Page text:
Echolalia Articles

Publications on Echolalia and Gestalt Language

My early interest in echolalia came out of my background and undergraduate degree in Developmental Psycholinguistics, and my early volunteer work with children who demonstrated echolalia. At the time, the literature in ASD and other disabilities viewed echolalia from a pathology orientation, especially in the behavioral literature.

It was believed that echolalia needed to be discouraged or extinguished in efforts to train language based on the inaccurate assumption that echolalia was a communication disorder in and of itself. This eventually led to my dissertation research and a follow-up study on delayed echolalia, as well as a number of chapters and articles of a more clinical and applied nature. In our social-pragmatic research using early video analysis of echolalia used in natural activities, we were able to document that echolalia served a variety of functions for children. Furthermore, we found evidence that for many children, echolalia likely serves as an alternative (gestalt) strategy for acquiring language.

The following articles and chapters reflected our efforts to look at echolalia from a developmental perspective, and eventually shifted the perspectives of echolalia as an undesirable behavior to a multi-faceted, developmental phenomenon.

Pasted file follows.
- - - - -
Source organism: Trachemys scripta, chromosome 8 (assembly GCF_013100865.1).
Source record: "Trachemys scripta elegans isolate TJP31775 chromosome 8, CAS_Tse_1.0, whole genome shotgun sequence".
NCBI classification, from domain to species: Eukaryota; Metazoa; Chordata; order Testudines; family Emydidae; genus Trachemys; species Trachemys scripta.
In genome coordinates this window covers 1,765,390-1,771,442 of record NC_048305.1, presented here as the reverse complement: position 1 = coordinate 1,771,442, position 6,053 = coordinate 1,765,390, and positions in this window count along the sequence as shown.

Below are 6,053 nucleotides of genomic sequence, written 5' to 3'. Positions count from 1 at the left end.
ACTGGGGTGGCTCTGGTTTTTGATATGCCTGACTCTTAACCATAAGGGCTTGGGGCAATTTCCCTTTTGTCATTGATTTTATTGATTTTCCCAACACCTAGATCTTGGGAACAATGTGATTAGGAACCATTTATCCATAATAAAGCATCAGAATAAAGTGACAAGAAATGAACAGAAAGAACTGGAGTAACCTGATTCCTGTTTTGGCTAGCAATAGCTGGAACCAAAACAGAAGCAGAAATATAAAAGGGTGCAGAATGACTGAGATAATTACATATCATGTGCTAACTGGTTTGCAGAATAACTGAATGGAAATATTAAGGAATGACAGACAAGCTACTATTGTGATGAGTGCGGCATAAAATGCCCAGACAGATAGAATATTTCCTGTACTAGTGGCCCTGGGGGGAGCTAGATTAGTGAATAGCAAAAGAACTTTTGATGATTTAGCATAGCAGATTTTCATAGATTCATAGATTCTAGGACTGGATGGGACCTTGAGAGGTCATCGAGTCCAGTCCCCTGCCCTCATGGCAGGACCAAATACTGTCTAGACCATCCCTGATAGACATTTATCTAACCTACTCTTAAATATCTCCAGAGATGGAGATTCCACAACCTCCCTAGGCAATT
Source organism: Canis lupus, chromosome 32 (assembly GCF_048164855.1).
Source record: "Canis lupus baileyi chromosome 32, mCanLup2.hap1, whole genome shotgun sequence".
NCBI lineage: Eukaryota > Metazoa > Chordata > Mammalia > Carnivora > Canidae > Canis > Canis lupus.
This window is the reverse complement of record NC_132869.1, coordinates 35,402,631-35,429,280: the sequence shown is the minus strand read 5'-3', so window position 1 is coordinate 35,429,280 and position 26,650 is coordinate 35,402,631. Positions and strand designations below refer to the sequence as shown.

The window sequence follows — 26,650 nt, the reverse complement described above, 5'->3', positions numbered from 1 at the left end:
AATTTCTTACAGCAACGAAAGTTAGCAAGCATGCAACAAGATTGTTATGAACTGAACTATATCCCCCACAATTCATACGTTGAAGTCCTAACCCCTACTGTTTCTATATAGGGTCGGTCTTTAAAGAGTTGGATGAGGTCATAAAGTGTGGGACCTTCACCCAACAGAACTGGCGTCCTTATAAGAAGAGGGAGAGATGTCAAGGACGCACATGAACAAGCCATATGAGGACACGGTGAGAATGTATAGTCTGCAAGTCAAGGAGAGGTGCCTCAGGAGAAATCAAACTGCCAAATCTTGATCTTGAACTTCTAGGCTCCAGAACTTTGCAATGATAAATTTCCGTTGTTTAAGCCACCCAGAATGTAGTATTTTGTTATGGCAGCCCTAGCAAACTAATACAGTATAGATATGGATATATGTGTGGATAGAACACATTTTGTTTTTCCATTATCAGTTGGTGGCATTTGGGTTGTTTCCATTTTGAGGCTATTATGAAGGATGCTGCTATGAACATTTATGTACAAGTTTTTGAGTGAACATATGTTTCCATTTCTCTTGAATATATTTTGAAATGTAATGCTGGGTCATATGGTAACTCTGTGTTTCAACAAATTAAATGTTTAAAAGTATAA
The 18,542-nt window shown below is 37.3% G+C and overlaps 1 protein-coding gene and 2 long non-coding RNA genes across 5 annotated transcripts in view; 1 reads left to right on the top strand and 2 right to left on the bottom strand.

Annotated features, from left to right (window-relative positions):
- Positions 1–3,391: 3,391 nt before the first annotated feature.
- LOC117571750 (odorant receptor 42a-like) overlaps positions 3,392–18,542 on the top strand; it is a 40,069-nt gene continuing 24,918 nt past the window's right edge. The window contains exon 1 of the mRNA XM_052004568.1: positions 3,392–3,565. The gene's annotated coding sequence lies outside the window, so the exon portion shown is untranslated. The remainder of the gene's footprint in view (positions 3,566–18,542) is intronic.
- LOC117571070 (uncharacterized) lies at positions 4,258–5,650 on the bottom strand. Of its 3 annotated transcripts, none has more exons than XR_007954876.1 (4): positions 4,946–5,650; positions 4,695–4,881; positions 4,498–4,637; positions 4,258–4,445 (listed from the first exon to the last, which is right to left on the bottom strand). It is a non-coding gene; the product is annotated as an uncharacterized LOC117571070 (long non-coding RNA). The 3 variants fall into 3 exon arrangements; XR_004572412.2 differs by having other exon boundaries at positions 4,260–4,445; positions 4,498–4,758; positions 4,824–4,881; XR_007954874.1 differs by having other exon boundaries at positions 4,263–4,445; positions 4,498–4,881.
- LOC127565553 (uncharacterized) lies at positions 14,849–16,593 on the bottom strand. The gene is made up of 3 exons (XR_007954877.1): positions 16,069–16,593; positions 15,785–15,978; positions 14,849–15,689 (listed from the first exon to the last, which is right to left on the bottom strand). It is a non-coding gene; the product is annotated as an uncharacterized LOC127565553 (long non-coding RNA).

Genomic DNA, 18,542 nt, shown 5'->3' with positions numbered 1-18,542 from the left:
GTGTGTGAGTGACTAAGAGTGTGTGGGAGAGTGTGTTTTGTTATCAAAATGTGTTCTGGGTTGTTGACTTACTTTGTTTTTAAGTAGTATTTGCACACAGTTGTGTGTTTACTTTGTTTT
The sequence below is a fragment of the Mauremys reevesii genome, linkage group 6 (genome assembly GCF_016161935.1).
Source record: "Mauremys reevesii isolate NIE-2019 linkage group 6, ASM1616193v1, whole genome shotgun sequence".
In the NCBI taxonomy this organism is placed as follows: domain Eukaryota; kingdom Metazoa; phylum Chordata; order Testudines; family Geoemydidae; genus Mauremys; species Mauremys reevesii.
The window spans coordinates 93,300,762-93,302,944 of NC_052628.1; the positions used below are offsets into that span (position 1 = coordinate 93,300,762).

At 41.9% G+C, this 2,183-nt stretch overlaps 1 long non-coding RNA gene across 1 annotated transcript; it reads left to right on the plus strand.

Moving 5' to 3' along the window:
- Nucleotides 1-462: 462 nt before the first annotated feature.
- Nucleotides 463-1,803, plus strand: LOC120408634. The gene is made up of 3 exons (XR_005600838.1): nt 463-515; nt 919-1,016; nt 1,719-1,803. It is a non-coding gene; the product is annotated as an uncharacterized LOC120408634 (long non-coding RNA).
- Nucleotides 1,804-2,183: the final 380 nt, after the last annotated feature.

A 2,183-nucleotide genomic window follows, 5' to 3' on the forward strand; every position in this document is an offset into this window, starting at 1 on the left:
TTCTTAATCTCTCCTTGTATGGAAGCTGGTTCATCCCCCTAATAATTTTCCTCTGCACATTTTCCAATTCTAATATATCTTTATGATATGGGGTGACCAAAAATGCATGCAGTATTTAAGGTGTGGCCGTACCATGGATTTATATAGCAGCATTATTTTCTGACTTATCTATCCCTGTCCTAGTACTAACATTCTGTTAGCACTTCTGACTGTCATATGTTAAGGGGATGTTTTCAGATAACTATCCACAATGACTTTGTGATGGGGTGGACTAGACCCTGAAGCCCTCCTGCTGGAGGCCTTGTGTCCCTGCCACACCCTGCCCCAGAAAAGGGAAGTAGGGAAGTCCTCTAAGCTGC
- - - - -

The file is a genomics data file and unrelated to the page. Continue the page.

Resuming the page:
• The Functions of Immediate Echolalia in Autistic Children (Prizant and Duchan, 1981)
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    This article reported the findings of my Ph.D. Dissertation research, a social-pragmatic video analysis on echolalia, which was co-authored with my mentor and dissertation director, Dr. Judith Duchan.
  • Language Acquisition and Communicative Behavior in Autism: Toward an Understanding of the “Whole” It. (Prizant, 1983)
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    In this article, I make the argument that we must understand often discussed “deficits” in autism in relation to language and cognitive development. It was my initial attempt to directly challenge the “deficit-checklist” approach to language and social communication in ASD so prevalent at this time.
  • Echolalia in Autism: Assessment and Intervention (Prizant, 1983)
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    My first article that focused on the educational and clinical implications of this newer functional and developmental perspective on echolalia.
  • Analysis of the Functions of Delayed Echolalia in Autistic Children (Prizant and Rydell, 1984)
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    This article reports on our research on delayed echolalia, which used the same social-pragmatic approach in our earlier research on immediate echolalia, co-authored with my former, student Pat Rydell.
  • Echolalia (Schuler & Prizant, 1985)
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    A review chapter written with my dear friend and late colleague, Dr. Adriana Schuler. Adriana added a neurolinguistic perspective to our consideration of echolalia, in this chapter published in the classic series of books on ASD by Eric Schopler and Gary Mesibov.